## Beginner Programming Lesson Three

#### Section 0: Intro

This lesson, we're going back to basics a little! So far, you've been learning by copying my code and seeing it work. It's now time for you to write your own! I'm going to set a few Java questions, and help you out by giving a skeleton answer that you have to fill in. You'll be fine I promise! I'll give you a reminder how to compile and run your code in section 1, in case you forgot.

#### Section 1: Warm Up

Here, I simply want you to be able to enter a number, and have the computer tell you whether that number is odd or even. I'm going to specify the output as follows:

Output: "The number is <odd/even>."

The values in square brackets are to be deleted as appropriate (ie, only print out one of them!).

Here is the skeleton code (save it as Question1.java, it reads in a number from the command line and just prints it out again. You need to alter it so it tells me if the output is odd or even!

 ``` 1 2 3 4 5 6 7 8 9 10 11 12 13 14 15 16 17``` ```import java.io.*; public class Question1 { public static void main(String[] args) { int num = 0; System.out.println("Enter a number:"); try { BufferedReader br = new BufferedReader(new InputStreamReader(System.in)); num = Integer.parseInt(br.readLine()); } catch (Exception e) { System.out.println("Not a number."); return; } System.out.println("You entered: " + num); } } ```

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Hint: Think about the mathematical way of telling whether a number is even or odd. Maybe the mod function will be of use? (The % sign in Java).

To compile and run your code, type the following commands into the terminal:

 ```1 2``` ```javac Question1.java java Question1 ```

Bash/Shell

#### Section 2: A Little More Difficult

Next stage, we're going to draw some shapes. I would like you to draw a box of N*N dimensions, where the user can input N.

Output: n*n box with the points as \$ characters.

The skeleton code includes the user input for the dimensions of the box, and the first for loop that will draw a single line. You need to make it into a box!

 ``` 1 2 3 4 5 6 7 8 9 10 11 12 13 14 15 16 17 18 19 20``` ```import java.io.*; public class Question2 { public static void main(String[] args) { int boxSize = 0; System.out.println("Enter a box size:"); try { BufferedReader br = new BufferedReader(new InputStreamReader(System.in)); boxSize = Integer.parseInt(br.readLine()); } catch (Exception e) { System.out.println("Not a number."); return; } for (int i = 0; i < boxSize; i++) { System.out.print("\$"); } System.out.println(); } } ```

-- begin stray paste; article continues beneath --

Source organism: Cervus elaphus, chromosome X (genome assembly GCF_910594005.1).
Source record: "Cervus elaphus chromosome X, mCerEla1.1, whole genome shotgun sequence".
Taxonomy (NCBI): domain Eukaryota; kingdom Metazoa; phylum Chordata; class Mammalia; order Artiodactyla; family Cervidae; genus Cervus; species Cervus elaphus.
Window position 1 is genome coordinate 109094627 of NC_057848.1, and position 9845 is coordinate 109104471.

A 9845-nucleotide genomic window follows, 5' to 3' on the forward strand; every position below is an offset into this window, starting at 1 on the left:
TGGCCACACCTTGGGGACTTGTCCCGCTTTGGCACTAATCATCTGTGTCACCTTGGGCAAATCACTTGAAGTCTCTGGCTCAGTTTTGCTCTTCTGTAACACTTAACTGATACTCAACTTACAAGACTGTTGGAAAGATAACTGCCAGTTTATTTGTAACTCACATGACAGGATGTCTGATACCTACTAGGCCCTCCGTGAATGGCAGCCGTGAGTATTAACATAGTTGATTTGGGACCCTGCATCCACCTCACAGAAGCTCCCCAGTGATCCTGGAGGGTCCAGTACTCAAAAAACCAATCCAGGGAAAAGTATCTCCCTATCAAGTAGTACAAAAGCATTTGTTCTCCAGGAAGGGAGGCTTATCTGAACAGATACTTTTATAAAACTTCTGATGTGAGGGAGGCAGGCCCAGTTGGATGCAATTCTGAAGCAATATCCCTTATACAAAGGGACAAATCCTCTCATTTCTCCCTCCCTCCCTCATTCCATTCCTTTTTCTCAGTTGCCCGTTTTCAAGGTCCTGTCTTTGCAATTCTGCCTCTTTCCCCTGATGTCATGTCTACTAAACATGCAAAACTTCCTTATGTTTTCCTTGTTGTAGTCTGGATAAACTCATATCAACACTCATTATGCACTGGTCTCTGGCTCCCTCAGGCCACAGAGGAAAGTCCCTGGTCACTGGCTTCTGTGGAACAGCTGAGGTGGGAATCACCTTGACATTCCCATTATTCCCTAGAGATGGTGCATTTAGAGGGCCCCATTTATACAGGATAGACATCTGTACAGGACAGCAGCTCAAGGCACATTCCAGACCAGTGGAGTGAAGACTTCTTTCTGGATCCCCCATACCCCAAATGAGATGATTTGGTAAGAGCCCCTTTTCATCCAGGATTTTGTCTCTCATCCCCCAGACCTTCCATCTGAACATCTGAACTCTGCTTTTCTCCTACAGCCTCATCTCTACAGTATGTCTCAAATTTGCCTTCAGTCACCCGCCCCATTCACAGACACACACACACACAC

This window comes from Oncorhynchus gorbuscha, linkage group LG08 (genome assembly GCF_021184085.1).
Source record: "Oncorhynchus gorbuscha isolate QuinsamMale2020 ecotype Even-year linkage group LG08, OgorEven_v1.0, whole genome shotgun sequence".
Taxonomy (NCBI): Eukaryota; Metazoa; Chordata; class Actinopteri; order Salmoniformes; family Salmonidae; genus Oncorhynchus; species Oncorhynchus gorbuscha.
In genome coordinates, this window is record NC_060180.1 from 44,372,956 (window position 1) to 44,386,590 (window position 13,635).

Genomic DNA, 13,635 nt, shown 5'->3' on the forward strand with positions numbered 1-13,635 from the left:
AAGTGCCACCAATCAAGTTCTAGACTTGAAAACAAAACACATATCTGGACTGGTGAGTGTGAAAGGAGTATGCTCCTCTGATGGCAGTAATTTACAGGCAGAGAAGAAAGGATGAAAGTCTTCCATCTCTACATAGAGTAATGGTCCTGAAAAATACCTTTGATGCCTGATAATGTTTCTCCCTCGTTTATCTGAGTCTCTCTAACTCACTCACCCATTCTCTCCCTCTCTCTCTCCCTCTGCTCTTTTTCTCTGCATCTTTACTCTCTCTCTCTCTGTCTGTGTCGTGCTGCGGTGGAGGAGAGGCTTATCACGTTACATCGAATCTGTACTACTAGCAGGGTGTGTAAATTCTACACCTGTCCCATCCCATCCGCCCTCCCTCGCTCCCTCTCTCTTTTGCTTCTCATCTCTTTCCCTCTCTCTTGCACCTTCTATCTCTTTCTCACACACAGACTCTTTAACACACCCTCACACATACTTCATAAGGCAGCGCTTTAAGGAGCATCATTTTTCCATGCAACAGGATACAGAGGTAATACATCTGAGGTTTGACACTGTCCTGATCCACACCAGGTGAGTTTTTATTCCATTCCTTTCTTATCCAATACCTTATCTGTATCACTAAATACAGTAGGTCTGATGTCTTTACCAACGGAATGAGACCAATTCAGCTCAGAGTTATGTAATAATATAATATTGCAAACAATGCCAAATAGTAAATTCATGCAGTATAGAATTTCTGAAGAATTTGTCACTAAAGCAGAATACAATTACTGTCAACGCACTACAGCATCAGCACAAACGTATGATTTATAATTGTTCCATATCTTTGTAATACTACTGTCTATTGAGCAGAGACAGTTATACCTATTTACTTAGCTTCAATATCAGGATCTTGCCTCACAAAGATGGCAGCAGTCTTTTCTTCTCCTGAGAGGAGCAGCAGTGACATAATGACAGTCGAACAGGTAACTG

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Hint: Pay attention to your System.out.print() and System.out.println() ordering of commands!

#### Section 3: Fibonacci Numbers

For this question, you're going to read in a number from the command line, and this number will be the nth fibonacci number to calculate. Let the first Fibonacci number be 1 and the second also be 1. For example:

If you enter 6 into the command line, your program should return 8 because the Fibonacci sequence is as follows:

1 1 2 3 5 8 <-- 6th number is an 8.

In case you haven't met Fibonacci numbers before, just know that the nth number is the sum of the two previous numbers (and the sequence starts with two 1's).

All the sample code does this time is take the user input, it is up to you to calculate that number! You will need to add in extra variables and loops!

 ``` 1 2 3 4 5 6 7 8 9 10 11 12 13 14 15 16``` ```import java.io.*; public class Question3 { public static void main(String[] args) { int fibnum = 0; System.out.println("Enter fibonacci number n you want to find:"); try { BufferedReader br = new BufferedReader(new InputStreamReader(System.in)); fibnum = Integer.parseInt(br.readLine()); } catch (Exception e) { System.out.println("Not a number."); return; } } } ```

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Hint: Think about how the sum to calculate the current number needs the previous two numbers, and store them in a variable each.

If you get stuck, come and grab me! I'm here to help!

#### Section 4: Printing Numbers In Words

In this task, I'd like to be able to enter a number between 1 and 1000, and have the computer print that number out to me in word form. Below are some examples:

Input: 345

Output: Your number in words is: three hundred and forty five

Input: 9

Output: Your number in words is: nine

Here is the sample code! It currently only works for numbers 1 to 9. Fix that!

 ``` 1 2 3 4 5 6 7 8 9 10 11 12 13 14 15 16 17 18 19 20 21 22 23 24 25 26 27 28 29 30 31 32 33 34 35 36 37 38 39 40 41 42 43 44 45 46 47 48 49 50 51``` ```import java.io.*; public class Question4 { public static void main(String[] args) { int num = 0; System.out.println("Enter a number between 1 and 1000:"); try { BufferedReader br = new BufferedReader(new InputStreamReader(System.in)); num = Integer.parseInt(br.readLine()); } catch (Exception e) { System.out.println("Not a number."); return; } String number_string = Integer.toString(num); System.out.print("You number in words is: "); if (number_string.length() == 1) { switch (number_string) { case "1": System.out.println("one"); break; case "2": System.out.println("two"); break; case "3": System.out.println("three"); break; case "4": System.out.println("four"); break; case "5": System.out.println("five"); break; case "6": System.out.println("six"); break; case "7": System.out.println("seven"); break; case "8": System.out.println("eight"); break; case "9": System.out.println("nine"); break; } } // you need to extend this } } ```

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If you have any trouble, come get me!